Amoore, L and V, Piotukh. (eds) (2016) Algorithmic Life: Calculative devices in the age of big data, London and New York: Routledge.

Arvidsson, A. (2006) Brands: meaning and value in media culture, London: Routledge.

Hillis, K., Paasonen, S and M, Petit (eds) (2015) Networked Affect, MIT Press

Julier, G. (2008) The Culture of Design, Oxford: Berg, second edition.

Lury, C. (2004) Brands: The logos of the global economy, London and New York: Routledge.

Lury, C. (2011) Consumer Culture, Cambridge: Polity, second edition

Molotch, H. (2003) Where Stuff Comes From, New York

Moor, L. (2007) The Rise of Brands, Oxford: Berg.

Woodham, J. (1997) Twentieth Century Design, Oxford: Oxford University Press.

What our students say

Yumi Kim

"I found that Goldsmiths has a specific course related to branding communication, and I would like to focus on digital branding marketing in the future. The free and diverse cultural atmosphere of Goldsmiths helps me enhance various views of the world."

"I would like to have a deeper knowledge of Media and Communications. Therefore, I found that Goldsmiths has a specific course related to branding communication. I have experience in retail digital marketing, and would like to focus on digital branding marketing in the future.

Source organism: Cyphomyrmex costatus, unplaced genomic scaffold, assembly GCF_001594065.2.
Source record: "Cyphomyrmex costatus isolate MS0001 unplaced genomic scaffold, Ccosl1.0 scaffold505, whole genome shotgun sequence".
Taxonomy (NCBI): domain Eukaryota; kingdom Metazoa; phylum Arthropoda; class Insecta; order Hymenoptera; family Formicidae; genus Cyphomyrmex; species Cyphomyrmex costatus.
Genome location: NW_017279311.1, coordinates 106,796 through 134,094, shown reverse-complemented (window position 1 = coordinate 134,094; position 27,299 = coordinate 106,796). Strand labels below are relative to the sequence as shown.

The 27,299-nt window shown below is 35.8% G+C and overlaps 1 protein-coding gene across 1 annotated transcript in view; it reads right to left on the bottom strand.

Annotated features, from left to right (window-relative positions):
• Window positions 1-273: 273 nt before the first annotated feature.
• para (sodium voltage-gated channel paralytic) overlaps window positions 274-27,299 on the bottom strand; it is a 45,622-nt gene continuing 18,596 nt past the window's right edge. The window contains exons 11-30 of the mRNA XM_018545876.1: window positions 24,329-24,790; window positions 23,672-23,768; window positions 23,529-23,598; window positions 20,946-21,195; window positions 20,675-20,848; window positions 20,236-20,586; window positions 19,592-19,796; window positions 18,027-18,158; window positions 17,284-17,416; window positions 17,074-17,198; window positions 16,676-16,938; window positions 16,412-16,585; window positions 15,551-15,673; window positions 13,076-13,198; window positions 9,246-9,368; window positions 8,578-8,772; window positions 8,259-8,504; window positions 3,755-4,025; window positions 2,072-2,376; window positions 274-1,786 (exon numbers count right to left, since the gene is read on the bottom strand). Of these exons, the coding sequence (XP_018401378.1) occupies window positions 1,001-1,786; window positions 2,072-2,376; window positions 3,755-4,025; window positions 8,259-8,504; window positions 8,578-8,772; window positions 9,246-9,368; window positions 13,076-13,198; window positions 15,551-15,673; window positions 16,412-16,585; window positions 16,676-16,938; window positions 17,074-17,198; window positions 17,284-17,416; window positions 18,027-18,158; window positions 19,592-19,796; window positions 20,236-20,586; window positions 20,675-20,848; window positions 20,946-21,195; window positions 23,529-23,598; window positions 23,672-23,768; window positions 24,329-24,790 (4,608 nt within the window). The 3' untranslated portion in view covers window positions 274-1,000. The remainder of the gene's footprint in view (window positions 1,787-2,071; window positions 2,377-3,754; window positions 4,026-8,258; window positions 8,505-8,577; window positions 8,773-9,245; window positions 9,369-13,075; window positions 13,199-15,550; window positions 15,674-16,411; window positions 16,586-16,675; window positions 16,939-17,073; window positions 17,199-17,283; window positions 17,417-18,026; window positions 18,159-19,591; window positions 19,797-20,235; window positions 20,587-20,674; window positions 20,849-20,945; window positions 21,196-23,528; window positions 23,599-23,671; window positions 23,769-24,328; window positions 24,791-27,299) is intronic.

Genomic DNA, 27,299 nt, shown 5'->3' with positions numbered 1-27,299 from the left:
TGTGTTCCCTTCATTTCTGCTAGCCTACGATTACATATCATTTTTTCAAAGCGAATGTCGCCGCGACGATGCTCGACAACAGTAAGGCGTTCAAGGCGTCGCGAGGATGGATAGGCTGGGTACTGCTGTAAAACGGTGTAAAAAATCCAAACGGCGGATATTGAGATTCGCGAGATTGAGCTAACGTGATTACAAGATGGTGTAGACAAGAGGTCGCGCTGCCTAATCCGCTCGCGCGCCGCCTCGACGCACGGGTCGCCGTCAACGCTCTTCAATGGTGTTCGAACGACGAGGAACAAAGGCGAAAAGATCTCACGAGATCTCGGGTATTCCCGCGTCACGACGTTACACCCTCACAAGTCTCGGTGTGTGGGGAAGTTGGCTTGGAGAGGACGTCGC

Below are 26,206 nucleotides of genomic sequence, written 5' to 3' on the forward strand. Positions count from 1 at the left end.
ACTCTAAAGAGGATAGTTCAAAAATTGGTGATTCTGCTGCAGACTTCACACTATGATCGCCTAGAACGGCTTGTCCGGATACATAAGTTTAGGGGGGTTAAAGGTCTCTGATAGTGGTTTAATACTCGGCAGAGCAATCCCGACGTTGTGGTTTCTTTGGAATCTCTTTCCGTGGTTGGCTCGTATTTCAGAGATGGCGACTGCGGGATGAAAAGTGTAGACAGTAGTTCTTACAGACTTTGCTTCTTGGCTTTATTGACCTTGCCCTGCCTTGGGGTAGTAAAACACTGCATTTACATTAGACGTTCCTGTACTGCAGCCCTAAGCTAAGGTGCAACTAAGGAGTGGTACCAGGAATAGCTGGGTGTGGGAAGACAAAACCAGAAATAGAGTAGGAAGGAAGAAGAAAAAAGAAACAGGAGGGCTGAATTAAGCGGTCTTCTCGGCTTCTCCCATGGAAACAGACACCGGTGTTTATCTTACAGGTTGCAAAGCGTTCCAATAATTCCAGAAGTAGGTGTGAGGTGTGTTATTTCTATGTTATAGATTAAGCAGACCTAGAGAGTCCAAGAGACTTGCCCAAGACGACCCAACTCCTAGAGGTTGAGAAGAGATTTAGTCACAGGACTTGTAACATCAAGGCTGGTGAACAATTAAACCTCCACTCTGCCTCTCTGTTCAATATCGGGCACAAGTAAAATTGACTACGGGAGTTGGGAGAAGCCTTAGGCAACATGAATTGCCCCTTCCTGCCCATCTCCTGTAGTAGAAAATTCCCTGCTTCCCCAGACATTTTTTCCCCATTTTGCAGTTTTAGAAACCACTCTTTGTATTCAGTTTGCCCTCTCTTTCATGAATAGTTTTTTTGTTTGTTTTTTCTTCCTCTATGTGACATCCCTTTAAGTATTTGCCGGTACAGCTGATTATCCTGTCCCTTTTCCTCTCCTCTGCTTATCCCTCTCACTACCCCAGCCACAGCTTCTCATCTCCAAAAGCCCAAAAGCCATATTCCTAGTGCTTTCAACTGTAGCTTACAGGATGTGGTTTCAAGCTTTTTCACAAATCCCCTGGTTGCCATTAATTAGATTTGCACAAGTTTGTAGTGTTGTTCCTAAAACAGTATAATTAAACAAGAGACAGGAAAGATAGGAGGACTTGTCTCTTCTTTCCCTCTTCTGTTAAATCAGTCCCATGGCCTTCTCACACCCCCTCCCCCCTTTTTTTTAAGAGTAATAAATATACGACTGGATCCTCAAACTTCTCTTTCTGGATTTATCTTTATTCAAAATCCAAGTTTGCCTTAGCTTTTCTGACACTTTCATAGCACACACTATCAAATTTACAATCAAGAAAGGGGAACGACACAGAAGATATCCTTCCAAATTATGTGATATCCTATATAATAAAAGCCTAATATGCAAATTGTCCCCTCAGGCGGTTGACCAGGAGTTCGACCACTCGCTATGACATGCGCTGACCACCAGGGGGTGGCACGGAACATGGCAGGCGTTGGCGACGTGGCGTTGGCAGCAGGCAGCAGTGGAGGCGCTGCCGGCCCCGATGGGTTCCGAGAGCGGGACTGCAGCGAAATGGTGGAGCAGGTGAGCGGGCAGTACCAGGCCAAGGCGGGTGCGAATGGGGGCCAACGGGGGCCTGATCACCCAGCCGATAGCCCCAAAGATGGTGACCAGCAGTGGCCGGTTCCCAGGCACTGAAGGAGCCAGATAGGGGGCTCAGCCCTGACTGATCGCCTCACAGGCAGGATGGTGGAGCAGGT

I think that the importance of branding is enhanced among diverse kinds of industries. The free and diverse cultural atmosphere of Goldsmiths helps me enhance various views of the world."

Sharifah

The whole campus is very nice to be around as it has that 'artsy' feel to it which, is extremely comforting.

"Being from the creative line, Goldsmiths was always mentioned as one of the front-runners in the creative industry. I was initially meant to start my Masters immediately after completing my undergraduate degree in 2017. However, being an international student, the monetary aspect of it all really affected my family. That is why I decided to defer for a year and move back to Malaysia. The whole experience was very sudden but I managed to deal with it with the help of family and friends. I then worked for a year as a digital designer in an advertising company before making the decision to accept my offer to Goldsmiths.

I applied for scholarships to help the financial burden, and thankfully I managed to get some sort of help. Ever since then, it has been such a whirlwind of an experience, moving back to the uk and into halls (again). The whole campus is very nice to be around as it has that 'artsy' feel to it which is extremely comforting. As for London, it has been a dream of mine since I was 15 to live in London and I'm finally living it! I must say its really amazing as I get to go to galleries and exhibitions in my free time, and immerse myself in the London lifestyle that I've always dreamt of having. I am hoping to get a job in the UK at the end of my Masters. My aim is to try and get as much of the London life as possible before the next chapter of my life begins. So far it has been amazing, and I am so thankful for this experience."